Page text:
Simulation is a Latin word ‘simulare’ which means to copy or imitate. It can be defined as when conditions is formulated artificially to explore any possible medical procedure in a real-life situation. It is an artificial representation of the real-world process. Simulation-based learning is a growing field that offers a safe, controlled learning set up for medical students and professionals. Simulators had been influential method of learning in medical and nursing education for around 400 years from the development of mannequins (dummies) in mid-17th century. However, it was once restricted to the practice of basic skills, but now it can be employed to increase learning competency and patient safety and hence it can diminish medical errors and improve team management skills among trainers and learners. Also, simulators play a huge role in the grading criteria of the student as these are the best tool to assess the performance of learner clinical skills because it provides clear feedback about the competency of an individual when exposed to different artificial clinical scenarios.
The literature search revealed both advantages and disadvantages of simulation–based learning. Some of the pros of using simulators are as mentioned. Deeply engaged learning: the simulated procedures and scenario-based learning provide a unique learning experience; they are real enough to involve students emotionally, such as high-fidelity simulator ‘patient’ can take breaths, talk, blinks and move like real human. Understanding of intellectual concepts from in undergraduate studies, simulation can enhance the basic concepts of medical sciences students, e.g., how the drugs affecting the blood pressure would be difficult to perceive using traditional methods, but it may be understood better using simulation-based approach. self-confidence and satisfaction: Before the actual performance on patients, the simulation teaching can boost the students’ performance as one study reported that the training of medical students to handle resuscitation in shock increased their confidence to a greater level. The study by Ten Eyck et al. also reported the same results. Patient safety: the practice of medical students directly on human subjects may put the patients at risk; therefore, the prior practice of procedures on simulators in control environment can save the patients from the risk of harm.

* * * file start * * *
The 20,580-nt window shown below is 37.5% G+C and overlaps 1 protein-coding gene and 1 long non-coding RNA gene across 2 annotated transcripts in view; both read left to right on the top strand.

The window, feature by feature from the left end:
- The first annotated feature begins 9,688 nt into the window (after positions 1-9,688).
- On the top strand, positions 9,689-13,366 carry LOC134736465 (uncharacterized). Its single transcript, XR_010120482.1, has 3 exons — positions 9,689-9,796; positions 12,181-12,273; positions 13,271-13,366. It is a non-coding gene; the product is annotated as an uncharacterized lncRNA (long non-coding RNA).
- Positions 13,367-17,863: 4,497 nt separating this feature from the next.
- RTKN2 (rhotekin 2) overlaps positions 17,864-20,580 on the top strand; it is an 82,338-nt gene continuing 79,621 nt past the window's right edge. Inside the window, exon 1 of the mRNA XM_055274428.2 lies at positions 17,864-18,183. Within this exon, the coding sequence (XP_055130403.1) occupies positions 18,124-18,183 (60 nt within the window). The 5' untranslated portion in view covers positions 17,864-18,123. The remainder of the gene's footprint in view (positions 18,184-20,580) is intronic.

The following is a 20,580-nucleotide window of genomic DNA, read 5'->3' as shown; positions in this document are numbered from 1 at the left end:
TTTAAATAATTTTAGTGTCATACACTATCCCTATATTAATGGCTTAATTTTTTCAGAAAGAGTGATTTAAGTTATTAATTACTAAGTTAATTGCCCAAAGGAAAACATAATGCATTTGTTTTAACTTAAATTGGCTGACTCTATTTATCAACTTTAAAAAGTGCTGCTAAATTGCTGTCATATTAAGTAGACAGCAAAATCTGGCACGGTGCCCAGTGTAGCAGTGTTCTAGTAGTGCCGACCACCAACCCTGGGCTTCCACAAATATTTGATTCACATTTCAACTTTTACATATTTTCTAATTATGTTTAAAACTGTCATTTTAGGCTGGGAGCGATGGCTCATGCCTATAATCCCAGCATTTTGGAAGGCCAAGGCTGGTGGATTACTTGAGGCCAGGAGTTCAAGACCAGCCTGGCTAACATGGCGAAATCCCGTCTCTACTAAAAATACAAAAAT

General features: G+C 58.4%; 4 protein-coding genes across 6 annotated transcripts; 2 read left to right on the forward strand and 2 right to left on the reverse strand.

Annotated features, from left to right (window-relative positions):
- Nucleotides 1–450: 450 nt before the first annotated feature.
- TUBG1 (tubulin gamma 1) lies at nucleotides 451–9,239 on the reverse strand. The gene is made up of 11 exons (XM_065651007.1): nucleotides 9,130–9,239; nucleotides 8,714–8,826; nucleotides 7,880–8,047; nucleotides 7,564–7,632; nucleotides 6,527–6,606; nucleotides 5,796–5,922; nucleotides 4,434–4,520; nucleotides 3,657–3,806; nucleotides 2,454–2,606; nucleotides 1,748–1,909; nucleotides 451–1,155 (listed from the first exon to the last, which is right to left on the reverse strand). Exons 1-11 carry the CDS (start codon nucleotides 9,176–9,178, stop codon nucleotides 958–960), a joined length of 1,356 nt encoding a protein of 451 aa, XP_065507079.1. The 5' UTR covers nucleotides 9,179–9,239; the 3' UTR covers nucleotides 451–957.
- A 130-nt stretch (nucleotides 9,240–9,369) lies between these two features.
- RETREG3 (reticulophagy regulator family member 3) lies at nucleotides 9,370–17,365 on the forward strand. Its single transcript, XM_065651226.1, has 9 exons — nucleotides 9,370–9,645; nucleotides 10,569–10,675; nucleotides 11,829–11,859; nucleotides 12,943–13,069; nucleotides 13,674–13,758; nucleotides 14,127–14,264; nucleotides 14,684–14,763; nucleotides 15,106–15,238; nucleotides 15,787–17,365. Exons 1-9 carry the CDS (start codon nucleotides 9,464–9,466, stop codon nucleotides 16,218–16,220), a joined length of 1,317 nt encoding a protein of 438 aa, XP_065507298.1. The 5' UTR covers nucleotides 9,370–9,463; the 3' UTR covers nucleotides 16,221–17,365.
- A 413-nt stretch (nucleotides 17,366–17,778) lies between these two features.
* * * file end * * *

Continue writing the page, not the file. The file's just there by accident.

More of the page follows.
Furthermore, healthcare and academic institutions around the globe are now realizing the significance of SBL, and they are making arrangements for modern skill labs where simulation-based learning opportunities can easily be introduced. Other regulatory organizations are also accepting that hours of teaching spent on simulation-based practice is more beneficial than traditional teaching methods. In today’s era, the medical education is firmly linked to the correct medical practice and require real medical experience, for that, a planned curriculum and standard educational tools should be designed to complement bedside teaching. However, maintaining these standards require professional skills and expertise for instructors of SBME (simulation-based medical education). Also, the well-equipped tools in the simulation skill lab and high–fidelity simulators are necessary for the training of healthcare professionals in the 21st century. Educators' training in SBME must be done in the shape of feedback, debriefing skills and problem-solving scenarios. This way, it can assure the effective utilization of simulation.
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